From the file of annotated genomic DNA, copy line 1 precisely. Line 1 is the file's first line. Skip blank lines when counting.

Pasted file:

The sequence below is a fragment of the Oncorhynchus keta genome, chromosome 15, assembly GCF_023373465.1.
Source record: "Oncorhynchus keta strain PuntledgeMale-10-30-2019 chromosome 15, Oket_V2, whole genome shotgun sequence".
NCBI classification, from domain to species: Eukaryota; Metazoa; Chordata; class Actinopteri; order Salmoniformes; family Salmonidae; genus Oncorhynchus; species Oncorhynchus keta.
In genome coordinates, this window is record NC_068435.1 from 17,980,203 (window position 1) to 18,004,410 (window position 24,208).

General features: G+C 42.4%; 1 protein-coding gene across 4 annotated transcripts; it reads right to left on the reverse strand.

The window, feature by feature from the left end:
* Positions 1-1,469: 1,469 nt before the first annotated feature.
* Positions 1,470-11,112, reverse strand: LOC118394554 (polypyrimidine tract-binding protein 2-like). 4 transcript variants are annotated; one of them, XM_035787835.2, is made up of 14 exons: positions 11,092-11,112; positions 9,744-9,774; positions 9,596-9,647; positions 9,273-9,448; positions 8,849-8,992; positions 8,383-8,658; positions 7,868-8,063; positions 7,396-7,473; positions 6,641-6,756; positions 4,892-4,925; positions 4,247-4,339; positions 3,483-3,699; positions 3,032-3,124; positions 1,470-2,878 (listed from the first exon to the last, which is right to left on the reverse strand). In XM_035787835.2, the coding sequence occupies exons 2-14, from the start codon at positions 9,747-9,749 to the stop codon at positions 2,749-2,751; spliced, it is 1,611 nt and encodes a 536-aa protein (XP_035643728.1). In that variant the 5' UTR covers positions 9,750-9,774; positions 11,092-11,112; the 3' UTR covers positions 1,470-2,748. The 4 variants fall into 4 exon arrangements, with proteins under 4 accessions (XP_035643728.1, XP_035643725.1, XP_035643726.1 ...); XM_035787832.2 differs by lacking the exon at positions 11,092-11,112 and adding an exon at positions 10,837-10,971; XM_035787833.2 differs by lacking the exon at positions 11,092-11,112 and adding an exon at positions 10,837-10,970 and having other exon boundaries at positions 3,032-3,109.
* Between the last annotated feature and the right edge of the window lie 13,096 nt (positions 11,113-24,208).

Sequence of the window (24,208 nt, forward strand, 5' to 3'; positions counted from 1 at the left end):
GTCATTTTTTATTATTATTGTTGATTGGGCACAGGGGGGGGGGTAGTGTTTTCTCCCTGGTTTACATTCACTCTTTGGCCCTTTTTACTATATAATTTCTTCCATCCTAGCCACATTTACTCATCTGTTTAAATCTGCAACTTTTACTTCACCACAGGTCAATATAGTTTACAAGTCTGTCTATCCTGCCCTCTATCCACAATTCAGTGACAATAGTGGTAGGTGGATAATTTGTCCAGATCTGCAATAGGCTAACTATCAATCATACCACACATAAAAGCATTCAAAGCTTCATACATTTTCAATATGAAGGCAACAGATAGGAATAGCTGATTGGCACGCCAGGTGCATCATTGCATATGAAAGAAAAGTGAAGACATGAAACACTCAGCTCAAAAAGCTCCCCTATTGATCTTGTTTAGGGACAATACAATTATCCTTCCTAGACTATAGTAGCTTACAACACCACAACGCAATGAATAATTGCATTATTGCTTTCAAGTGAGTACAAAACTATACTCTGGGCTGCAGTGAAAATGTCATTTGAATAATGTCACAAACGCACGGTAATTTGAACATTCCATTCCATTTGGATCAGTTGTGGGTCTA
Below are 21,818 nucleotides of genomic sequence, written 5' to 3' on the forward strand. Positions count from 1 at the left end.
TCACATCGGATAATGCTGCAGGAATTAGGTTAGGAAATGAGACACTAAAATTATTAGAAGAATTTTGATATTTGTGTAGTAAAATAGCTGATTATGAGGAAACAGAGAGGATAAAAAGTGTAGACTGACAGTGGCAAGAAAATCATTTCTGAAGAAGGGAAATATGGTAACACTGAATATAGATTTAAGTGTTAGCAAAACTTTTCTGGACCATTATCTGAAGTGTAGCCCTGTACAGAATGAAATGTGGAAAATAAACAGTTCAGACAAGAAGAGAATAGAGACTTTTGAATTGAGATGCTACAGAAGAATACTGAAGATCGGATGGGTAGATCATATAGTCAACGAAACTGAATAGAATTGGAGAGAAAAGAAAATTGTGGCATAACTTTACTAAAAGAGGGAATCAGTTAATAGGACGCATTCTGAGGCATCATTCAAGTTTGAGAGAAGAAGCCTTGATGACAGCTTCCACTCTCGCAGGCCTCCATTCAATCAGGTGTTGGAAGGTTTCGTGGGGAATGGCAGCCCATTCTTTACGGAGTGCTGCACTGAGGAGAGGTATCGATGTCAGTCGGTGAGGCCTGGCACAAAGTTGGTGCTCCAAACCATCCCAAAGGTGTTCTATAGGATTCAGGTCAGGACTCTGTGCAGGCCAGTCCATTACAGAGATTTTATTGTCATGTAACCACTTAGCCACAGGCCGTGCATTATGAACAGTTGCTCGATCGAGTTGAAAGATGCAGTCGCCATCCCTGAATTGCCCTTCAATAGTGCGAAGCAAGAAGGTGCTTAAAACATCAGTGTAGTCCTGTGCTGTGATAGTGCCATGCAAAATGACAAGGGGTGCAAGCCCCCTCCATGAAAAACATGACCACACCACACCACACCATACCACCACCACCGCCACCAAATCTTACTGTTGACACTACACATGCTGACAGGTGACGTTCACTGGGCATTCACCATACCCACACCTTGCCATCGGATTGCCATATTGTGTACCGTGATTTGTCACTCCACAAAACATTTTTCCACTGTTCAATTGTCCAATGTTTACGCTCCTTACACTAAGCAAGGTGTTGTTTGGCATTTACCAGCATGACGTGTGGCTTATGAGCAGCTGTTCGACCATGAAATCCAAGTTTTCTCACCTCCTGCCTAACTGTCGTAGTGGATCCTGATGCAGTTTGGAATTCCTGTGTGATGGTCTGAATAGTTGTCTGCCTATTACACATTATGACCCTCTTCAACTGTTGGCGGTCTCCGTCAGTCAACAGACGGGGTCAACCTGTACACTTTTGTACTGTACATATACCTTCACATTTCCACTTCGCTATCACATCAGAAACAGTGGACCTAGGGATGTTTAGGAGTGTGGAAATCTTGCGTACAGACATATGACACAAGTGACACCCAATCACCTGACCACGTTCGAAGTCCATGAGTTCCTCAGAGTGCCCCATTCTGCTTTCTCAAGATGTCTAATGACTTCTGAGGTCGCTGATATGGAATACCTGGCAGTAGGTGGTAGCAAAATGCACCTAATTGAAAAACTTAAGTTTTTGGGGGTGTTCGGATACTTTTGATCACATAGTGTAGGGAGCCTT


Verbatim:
The sequence below is a fragment of the Oncorhynchus keta genome, chromosome 15, assembly GCF_023373465.1.